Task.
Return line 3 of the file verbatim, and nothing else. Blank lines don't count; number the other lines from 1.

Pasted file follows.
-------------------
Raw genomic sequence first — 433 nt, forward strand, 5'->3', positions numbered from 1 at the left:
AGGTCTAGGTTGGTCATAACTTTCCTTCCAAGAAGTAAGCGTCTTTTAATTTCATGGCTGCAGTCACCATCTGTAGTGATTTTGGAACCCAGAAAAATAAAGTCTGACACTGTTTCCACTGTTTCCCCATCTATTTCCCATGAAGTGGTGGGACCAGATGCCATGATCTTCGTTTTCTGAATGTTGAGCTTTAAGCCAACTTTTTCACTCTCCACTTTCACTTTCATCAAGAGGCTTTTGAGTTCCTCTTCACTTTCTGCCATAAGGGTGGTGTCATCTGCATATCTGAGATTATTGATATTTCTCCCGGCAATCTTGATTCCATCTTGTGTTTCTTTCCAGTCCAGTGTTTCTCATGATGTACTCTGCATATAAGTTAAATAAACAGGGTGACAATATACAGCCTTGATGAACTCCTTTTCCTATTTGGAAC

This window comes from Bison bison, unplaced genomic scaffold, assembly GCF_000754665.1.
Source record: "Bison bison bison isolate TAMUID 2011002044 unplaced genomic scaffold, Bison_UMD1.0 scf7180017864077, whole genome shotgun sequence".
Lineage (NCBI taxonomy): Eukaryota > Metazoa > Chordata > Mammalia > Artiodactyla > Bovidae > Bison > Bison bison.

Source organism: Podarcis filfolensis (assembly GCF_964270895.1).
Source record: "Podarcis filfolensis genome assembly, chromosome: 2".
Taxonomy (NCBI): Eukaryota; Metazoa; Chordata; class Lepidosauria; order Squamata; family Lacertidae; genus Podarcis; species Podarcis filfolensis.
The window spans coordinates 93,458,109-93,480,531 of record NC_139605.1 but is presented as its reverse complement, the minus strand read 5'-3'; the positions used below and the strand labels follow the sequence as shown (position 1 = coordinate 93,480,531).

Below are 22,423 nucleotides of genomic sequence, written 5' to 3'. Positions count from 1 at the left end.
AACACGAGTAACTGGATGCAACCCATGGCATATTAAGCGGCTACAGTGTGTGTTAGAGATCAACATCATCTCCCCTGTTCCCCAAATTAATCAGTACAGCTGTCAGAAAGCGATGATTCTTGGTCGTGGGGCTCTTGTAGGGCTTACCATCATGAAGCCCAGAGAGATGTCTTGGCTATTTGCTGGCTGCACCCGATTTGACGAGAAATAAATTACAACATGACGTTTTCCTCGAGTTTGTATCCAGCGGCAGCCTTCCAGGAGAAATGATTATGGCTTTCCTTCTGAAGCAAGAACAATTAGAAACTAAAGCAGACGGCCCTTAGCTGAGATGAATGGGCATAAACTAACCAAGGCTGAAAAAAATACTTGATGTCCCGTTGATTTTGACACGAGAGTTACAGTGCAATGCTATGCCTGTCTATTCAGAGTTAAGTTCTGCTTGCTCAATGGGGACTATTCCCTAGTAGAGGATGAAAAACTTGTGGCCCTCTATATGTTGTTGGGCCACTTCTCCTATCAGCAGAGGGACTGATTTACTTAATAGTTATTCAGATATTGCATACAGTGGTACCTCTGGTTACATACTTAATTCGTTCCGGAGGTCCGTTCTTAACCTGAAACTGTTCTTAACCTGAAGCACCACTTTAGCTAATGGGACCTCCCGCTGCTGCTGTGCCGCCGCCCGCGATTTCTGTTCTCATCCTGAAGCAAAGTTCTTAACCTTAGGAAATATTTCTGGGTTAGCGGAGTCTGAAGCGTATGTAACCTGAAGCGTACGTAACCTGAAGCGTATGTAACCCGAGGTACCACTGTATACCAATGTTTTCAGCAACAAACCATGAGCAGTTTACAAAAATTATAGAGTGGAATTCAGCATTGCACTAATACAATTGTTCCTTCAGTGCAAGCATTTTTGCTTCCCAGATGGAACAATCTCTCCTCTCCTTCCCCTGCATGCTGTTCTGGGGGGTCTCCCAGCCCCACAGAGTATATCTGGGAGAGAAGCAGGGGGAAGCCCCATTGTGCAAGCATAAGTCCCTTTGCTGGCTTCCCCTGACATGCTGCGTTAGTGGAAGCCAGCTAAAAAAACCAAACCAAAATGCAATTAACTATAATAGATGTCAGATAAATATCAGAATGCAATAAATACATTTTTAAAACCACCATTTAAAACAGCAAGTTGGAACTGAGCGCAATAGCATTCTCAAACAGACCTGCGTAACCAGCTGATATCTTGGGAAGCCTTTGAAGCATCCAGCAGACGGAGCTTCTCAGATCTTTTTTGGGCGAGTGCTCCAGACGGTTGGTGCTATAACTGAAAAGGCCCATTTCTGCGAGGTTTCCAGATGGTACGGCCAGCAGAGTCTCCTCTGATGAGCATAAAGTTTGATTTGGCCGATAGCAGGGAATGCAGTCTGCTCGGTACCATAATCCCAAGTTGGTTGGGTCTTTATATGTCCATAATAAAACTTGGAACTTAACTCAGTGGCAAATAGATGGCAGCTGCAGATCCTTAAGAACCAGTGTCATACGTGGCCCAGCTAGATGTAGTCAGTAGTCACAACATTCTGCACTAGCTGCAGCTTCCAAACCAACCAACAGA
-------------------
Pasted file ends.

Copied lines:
This window comes from Bison bison, unplaced genomic scaffold, assembly GCF_000754665.1.